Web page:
AUSTIN, Texas – QR Codes are in most businesses and restaurants. It’s a contactless payment option that exploded in popularity at the onset of the pandemic.
But the According to cybersecurity expert Chris Hamer there’s no way to confirm that you’re sending to the intended recipient.
“Unfortunately, until you scan it you don’t know what’s encoded in,” said Hamer.
With one scan you can either pay your dinner bill or mistakenly pay a cybercriminal.
This week the FBI issued a public advisory about this after fraudulent QR code stickers were found in more than two dozen parking stations in Austin, Texas.
According to the Austin Police Department, those QR codes may have sent those parking payments to a fraudulent vendor instead.
Chris Hamer advises people to question everything even if it’s a trusted business or restaurant.
“It’s very easy to print up a QR code and replace it on a sticker,” said Hamer.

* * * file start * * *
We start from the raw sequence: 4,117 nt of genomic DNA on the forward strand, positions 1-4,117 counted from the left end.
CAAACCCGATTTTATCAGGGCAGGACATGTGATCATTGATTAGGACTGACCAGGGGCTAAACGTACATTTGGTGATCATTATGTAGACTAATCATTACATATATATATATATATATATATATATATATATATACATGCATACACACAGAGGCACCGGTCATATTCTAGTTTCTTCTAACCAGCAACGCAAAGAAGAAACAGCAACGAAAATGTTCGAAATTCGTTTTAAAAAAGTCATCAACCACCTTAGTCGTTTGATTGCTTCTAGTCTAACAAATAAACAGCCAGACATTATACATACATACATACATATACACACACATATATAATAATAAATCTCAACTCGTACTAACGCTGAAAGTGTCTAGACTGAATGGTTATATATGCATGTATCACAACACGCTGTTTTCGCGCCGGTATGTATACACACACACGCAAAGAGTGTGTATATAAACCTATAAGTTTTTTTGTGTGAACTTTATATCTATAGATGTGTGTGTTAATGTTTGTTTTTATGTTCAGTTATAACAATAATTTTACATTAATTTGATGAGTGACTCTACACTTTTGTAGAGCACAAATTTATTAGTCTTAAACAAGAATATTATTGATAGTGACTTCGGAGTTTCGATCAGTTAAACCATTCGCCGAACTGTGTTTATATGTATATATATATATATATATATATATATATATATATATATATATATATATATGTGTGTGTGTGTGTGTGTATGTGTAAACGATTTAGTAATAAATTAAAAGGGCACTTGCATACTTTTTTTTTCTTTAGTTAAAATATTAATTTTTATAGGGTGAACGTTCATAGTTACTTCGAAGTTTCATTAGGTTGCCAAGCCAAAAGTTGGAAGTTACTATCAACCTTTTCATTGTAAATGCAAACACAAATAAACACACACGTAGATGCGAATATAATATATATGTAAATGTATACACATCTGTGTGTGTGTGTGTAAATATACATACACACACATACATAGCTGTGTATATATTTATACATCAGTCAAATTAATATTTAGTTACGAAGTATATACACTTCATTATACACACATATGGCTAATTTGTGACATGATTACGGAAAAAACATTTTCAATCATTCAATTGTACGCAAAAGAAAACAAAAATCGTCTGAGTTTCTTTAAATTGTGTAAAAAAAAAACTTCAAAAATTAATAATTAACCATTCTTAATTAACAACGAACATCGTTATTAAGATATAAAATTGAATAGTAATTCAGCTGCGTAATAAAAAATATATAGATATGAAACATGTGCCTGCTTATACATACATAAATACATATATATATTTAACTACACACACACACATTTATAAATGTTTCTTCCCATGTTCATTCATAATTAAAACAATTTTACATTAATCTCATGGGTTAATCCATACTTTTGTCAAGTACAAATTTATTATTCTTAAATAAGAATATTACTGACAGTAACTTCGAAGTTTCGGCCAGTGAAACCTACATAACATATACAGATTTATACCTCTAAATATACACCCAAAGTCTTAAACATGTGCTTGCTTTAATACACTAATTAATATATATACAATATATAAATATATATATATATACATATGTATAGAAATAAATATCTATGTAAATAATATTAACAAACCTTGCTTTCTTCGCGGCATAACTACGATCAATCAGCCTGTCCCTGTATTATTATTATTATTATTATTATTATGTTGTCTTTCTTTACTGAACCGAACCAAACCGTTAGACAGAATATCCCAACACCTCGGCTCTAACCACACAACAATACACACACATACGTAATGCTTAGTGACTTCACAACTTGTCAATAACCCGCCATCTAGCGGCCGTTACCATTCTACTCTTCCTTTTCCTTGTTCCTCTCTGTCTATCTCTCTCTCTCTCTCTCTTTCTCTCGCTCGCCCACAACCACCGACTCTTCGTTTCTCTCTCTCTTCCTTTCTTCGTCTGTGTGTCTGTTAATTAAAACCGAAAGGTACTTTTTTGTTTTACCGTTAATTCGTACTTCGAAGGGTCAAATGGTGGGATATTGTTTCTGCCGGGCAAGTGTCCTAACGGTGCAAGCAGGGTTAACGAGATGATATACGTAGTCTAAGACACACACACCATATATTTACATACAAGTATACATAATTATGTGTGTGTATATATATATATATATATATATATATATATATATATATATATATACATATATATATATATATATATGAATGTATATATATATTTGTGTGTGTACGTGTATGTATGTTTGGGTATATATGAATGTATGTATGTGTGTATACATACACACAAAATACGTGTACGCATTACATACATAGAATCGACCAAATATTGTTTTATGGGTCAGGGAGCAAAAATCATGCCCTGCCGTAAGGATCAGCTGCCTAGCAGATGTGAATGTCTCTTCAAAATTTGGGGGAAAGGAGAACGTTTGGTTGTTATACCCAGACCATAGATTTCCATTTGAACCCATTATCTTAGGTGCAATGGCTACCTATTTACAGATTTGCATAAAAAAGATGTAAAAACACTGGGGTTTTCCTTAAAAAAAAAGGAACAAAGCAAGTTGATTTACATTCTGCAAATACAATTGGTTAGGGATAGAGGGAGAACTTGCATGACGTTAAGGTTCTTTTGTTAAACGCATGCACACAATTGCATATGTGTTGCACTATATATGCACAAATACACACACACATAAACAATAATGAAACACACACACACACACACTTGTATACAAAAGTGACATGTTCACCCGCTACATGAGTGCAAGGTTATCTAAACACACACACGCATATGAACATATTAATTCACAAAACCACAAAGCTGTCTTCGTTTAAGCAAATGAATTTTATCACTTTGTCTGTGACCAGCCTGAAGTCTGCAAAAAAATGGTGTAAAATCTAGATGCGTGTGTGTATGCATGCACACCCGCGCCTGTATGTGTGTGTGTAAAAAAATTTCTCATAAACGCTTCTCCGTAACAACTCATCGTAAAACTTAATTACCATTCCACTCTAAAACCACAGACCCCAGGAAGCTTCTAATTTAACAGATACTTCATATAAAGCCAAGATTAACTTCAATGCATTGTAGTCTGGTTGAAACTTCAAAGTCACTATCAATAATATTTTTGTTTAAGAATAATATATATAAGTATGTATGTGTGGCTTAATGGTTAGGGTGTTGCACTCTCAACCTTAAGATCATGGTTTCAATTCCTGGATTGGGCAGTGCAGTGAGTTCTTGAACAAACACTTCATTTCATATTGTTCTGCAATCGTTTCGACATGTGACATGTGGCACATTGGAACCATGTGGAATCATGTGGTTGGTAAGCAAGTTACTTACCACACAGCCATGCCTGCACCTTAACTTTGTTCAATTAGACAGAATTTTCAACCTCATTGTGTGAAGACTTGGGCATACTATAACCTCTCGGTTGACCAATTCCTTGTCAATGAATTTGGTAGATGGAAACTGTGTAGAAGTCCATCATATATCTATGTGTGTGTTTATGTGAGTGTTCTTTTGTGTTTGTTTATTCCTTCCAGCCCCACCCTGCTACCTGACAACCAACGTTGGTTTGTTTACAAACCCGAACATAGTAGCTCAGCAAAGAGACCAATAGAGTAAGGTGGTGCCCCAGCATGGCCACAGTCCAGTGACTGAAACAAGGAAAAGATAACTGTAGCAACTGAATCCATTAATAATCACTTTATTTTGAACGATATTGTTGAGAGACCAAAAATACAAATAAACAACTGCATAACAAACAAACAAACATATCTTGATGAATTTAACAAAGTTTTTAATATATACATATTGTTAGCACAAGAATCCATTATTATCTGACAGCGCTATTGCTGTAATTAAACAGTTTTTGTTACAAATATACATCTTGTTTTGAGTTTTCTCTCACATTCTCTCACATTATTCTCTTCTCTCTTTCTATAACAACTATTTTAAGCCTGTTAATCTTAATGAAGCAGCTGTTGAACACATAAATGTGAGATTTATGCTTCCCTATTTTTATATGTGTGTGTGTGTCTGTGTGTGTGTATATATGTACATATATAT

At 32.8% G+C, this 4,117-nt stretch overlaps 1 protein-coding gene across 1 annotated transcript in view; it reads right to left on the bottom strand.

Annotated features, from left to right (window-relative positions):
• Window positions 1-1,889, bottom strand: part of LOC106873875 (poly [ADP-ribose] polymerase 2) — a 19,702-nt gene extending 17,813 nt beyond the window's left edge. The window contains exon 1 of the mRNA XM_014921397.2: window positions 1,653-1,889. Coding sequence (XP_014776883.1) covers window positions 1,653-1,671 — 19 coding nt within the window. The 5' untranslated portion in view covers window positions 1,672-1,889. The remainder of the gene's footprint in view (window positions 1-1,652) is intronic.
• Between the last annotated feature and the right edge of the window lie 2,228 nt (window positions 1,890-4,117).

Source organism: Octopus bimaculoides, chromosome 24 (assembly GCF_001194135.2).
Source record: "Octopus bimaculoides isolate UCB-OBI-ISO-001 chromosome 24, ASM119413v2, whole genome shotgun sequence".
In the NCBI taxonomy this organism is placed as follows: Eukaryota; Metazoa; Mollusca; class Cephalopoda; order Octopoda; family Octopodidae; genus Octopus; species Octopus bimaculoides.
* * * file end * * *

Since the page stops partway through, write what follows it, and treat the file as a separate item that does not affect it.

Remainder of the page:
Chris Hamer is breaking down just how easy it is. In a matter of seconds with the help of specialized software, he’s able to make a QR code with specific instructions.
The even trickier part is that there’s no real way to tell QR codes apart.
The FBI advises checking the websites that QR codes direct them carefully. The bureau also advises people to use their phones’ app stores, rather than QR codes, to download any mobile apps.
If the establishment you’re in doesn’t have an app, Cybersecurity expert Chris Hamer says another way to protect your information is to pay on that business’s website directly or just pay in person.